Lang believed that the gifts of the Spirit (including speaking in tongues) are permanent in the church age and need to be desired earnestly.  He wrote his book not to cause people to withdraw from the realm of things supernatural but to enable them to ‘discern more accurately between the divine and human, the heavenly and the earthly, the workings of the Spirit of truth and the counter workings of the great liar and deceiver’.  This is an important statement, we are all responsible to discern according to the word of God and the witness of the Holy Spirit. 

He says that Pentecost opened to all believers that higher region of the kingdom of God but that many children of God have no acquaintance with this and that many honest seekers are misled into the counterfeit realm of the supernatural. 

He says concerning Frank Bartleman that he was a chief and godly leader however he questioned whether the manifestations proved that this was of the Spirit of God and said that the reader must judge for himself.  Manifestations of course do not prove anything either way.

Bartleman spent many hours in prayer and this quite exhausted him.  Although Lang could respect the zeal and revere the devotion, he questioned the wisdom of praying until one was worn out and close to death due to exhaustion.

Lang said concerning Azusa Street and the resulting movement that there was plainly a deep mixture of what was of God and what was not of Him.

He fails however to differentiate between the initial baptism of believers in the Spirit which the bible shows clearly may result in several speaking in tongues and prophesying, and the church meeting which should be kept decent and in order with only two or three giving a word of prophecy, and tongues only being given if there is an interpreter.  For the one hundred and twenty in the upper room on the day of Pentecost there would have needed to be forty meetings for them all to speak in tongues if it meant no more than three per meeting.  For the twelve men at Ephesus (Acts 19 v 7) there would need to be at least four meetings.  However if there was no one with the gift of interpretation present at the meeting, then no one would be allowed to speak in tongues.

At the beginning of Azusa Street, Lang recognized there were godly men and women involved however he later questioned the fruit of this work.  This is understandable due to the unchecked questionable manifestations and excesses that followed.  Some of these would be due to dubious characters in the congregation others from leaders making dubious statements.  Often neither would be corrected.  However God did raise up many men of a godly character in the Pentecostal churches who were willing to correct these abuses.  Later, as the older denominations opened up to the Pentecostal experience we find other godly ministers teaching the need to receive the Holy Spirit as a separate experience to salvation.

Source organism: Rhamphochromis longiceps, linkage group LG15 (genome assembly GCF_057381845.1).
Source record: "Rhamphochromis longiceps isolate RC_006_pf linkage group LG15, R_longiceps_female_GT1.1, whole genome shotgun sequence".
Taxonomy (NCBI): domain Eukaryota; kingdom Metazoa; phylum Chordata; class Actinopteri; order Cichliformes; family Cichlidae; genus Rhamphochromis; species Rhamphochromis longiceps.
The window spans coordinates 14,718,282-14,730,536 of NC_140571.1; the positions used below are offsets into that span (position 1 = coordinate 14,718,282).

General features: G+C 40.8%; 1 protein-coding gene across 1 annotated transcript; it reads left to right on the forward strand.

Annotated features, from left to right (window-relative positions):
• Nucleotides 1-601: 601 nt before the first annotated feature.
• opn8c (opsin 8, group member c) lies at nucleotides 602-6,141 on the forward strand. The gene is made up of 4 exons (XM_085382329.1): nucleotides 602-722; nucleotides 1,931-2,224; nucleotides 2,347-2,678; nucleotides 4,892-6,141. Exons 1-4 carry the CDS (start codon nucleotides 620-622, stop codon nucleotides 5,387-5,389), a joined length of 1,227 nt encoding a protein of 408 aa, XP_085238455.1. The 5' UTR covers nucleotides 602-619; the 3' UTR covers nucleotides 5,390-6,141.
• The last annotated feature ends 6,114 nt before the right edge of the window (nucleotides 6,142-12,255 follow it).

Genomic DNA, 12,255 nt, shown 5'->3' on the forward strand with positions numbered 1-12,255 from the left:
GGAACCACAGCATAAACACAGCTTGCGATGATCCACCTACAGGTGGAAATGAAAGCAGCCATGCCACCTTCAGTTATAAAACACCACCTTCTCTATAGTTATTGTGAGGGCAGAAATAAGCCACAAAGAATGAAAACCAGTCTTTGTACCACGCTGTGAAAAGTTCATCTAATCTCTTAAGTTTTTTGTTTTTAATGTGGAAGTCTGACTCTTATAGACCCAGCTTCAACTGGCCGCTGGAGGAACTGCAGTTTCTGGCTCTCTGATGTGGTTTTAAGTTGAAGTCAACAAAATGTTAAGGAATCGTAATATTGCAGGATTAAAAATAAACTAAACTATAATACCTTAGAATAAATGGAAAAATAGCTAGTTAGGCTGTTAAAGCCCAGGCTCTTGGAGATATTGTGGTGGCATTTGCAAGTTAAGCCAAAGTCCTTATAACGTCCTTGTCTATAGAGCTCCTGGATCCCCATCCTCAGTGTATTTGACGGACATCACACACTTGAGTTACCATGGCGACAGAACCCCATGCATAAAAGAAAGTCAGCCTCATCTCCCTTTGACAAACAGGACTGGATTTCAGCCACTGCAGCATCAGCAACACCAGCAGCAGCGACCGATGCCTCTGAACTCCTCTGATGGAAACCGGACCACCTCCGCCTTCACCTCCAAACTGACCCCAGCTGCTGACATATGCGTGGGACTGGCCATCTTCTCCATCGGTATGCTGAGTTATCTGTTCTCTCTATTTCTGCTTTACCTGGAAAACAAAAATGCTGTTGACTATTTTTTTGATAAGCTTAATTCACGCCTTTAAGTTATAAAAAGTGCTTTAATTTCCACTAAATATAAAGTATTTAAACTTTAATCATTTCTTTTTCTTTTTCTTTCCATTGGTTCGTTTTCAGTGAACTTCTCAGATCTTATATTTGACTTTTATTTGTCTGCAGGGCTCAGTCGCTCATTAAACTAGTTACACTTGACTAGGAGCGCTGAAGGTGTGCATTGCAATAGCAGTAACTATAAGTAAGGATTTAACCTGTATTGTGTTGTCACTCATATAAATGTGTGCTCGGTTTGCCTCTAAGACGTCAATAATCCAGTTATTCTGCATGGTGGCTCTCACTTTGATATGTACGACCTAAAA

One of the fruits of the baptism in the Spirit was a great increase in evangelism, with the gospel message being proclaimed all over the world.

The Fire Spreads to Europe

T. B. Barrett a Norwegian (who was born in Cornwall, England), was a Methodist minister who visited America to raise funds for a hall in Oslo.  The year was 1906 and he was in a hotel in New York waiting for a boat home when he was baptised in the Holy Spirit and spoke in tongues.

He arrived in Norway and a Pentecostal revival started and spread like fire over Europe.

A A Body, an Anglican Vicar from Sunderland, England, went to investigate, was convinced it was of God and invited Barrett to his Church in Sunderland.

The Holy Spirit baptised those at the church and they spoke in tongues.  This made the news in the press and people from all over Britain travelled to Sunderland to find out what was happening.

The result of this fresh outpouring of the Holy Spirit in Britain was a great increase in evangelism with signs following.

However, in the early days of  this Pentecostal outpouring there was a lack of direction and much abuse of the gifts of the Spirit.  It was into this scene that God called the Jeffreys brothers and other godly leaders.